In a series of posters designed by Belford, portraits of sufferers shot by Rankin have been distorted to represent the condition's neurological impact. The black-and-white images are accompanied by strap lines that acknowledge the disease's low profile, but liken its severity to well-known conditions such as Parkinson's, Cerebral Palsy and Multiple Sclerosis.

Describing ataxia as their "just-as-deadly but lesser-known relation", the ads warn of the condition's wide ranging symptoms, its aggression in young sufferers and its links to heart disease and diabetes. They also invite people to donate to Ataxia UK and provide a link to the charity's website.

To create the distorted effect, Belford placed Rankin's images in a flatbed scanner and moved them during the scanning process. It's an effective and attention grabbing way to demonstrate ataxia's impact and Belford has also applied the technique to typography.

As we noted in a recent article on a campaign portraying Parkinson's, one of the greatest challenges in charity advertising is devising something that will shock the public into taking notice without frightening or offending those affected by the issues it promotes.

In this case, Ataxia UK is candid about the condition's severity and the fact it's incurable but it is sensitive to sufferers and their families and ends with a positive call to action, encouraging people to "attack" the disease by donating to the charity.

Straplines such as "Ataxia. It’s like multiple sclerosis ganged up with Parkinson’s and played a dirty trick on Cerebral Palsy" aren't intended to suggest the condition is 'worse' or more deserving of support than other diseases, but simply highlight the fact that while it shares many symptoms with them, ataxia is comparitively unknown. As most people will know of at least one or two of the symptoms associated with more common conditions, it also gives audiences an impression of ataxia and its effects at a glance.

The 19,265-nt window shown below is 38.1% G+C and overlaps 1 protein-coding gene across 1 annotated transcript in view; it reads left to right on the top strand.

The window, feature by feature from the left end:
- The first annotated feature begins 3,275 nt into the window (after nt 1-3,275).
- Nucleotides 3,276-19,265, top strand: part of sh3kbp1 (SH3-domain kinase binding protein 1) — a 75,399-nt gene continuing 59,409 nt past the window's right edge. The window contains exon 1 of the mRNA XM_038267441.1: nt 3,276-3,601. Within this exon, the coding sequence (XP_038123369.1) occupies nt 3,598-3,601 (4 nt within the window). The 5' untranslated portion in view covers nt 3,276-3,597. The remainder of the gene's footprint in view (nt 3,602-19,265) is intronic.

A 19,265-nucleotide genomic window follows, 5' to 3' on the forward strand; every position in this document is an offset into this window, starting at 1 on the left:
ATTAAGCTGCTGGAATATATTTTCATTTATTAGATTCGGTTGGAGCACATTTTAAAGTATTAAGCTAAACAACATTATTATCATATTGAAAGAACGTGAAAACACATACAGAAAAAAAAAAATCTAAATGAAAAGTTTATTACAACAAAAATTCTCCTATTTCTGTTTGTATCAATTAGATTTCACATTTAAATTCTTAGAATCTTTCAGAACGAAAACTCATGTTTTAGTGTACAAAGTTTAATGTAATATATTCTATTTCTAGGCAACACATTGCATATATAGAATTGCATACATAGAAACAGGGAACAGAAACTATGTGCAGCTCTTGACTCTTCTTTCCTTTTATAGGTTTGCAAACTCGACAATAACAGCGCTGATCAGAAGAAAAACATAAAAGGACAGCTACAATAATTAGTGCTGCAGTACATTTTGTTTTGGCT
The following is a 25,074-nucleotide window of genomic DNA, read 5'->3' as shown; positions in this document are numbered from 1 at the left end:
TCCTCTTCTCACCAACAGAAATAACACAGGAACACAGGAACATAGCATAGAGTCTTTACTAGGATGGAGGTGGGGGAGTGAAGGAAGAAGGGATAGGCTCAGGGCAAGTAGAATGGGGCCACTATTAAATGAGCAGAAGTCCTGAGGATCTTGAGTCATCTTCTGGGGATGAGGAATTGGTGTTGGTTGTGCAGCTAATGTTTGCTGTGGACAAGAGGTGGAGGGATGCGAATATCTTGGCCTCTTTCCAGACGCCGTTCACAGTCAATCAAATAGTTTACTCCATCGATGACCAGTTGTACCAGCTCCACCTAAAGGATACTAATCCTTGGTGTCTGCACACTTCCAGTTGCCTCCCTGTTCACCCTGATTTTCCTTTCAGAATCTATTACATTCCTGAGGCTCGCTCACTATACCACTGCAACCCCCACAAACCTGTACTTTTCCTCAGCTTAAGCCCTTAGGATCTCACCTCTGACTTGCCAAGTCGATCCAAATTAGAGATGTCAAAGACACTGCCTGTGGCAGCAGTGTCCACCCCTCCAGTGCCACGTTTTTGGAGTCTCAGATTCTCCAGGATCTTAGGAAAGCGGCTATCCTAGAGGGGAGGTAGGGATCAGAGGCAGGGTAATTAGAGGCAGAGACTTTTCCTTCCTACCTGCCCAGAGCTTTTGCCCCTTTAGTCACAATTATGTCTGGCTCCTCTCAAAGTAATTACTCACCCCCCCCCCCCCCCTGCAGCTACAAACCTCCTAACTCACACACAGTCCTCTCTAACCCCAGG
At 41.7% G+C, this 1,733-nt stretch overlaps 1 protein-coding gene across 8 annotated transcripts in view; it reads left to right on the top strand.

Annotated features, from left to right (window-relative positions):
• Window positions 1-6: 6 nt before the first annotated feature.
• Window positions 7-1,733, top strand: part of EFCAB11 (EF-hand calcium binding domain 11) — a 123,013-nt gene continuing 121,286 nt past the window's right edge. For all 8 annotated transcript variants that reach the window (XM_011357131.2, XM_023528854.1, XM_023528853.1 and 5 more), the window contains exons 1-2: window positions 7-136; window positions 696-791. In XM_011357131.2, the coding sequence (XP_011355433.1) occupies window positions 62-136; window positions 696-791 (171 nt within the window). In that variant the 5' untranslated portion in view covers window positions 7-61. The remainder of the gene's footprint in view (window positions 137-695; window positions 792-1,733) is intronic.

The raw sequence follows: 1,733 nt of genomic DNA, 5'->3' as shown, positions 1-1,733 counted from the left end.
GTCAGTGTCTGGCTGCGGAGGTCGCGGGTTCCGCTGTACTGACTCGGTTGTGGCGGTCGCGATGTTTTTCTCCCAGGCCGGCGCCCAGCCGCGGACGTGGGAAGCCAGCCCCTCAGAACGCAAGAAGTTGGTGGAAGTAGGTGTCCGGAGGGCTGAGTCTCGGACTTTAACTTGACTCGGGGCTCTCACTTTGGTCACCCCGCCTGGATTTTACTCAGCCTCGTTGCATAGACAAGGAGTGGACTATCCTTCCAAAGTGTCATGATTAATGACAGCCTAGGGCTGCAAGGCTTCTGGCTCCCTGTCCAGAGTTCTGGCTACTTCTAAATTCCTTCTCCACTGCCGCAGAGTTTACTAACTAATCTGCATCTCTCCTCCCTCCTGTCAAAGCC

Sue Millman, chief executive of Ataxia UK, says that she hopes the campaign will shed light on the disease and help raise the money needed to find a cure or possible treatments.

“While awareness of multiple sclerosis, motor neurone disease or Parkinson’s is high, degenerative conditions like ataxias, which have similar symptoms and affect people in a similar way, are not well known.  With no famous faces affected by ataxia to fight our corner, we really are invisible...We hope this campaign will really bring attention to what it’s like living with this condition," she adds.

Credits
Chief creative officer: Peter Souter
ECD: Jeremy Carr
Copywriting: Antonia Clayton
Art direction: Pat Comer
Art direction/design/typography: Paul Belford
Photography: Rankin


The 100 Archive: documenting Irish design

Posted: April 2nd, 2014 | Author: Rachael Steven | Filed under: Books, Digital, Graphic Design, Illustration, Magazine / Newspaper, Photography, Type / Typography | Comments Off

Ireland’s creative community has launched an online archive documenting visual communications in the country. We spoke to designer David Wall about the project...

At this year's Offset conference in Dublin last month, the three-day schedule featured a range of talks from Irish creatives: photographer Richard Mosse discussed his stunning images from Eastern Congo, Chris Judge spoke about his award-winning children's book, The Lonely Beast, and street artist Maser reflected on his colourful and thought provoking public artworks. On smaller stages, studios and educators spoke about their creative heroes, getting commissioned and judging good design - and several mentioned the 100 Archive.

The 100 Archive is a website documenting visual communications in Ireland – from illustration and animation to album covers, packaging, identities, exhibition graphics and logos.

The site is divided into two parts: 100 Future, which acts as a rolling record of contemporary professional work in the country and 100 Past; an archive of the 100 finest projects submitted each year, as well as examples of great graphic design and communications dating back to the 1960s.

The project was initiated by four Dublin studios - Atelier, Conor & David, Detail and Studio AAD. Atelier founder David Smith first suggested the idea at AGI Open in Barcelona in 2011, when he became the first Irish member of AGI, followed by Johnny Kelly a year later.



The archive was officially launched late last year and since then, it has received hundreds of submissions: a curatorial panel are in the process of judging the finest projects from 2010-13 for 100 Past, which launches next month, and they have also trawled archives and personal collections for interesting items from the past five decades.

“Ireland has a rich visual culture and history of visual communication,” says Conor & David co-founder David Wall. “Design competitions have played a vital role in the setting and raising of standards, but they haven’t left us with an extensive record of the work done here. The ultimate goal of the 100 Archive is to establish such a record,” he adds.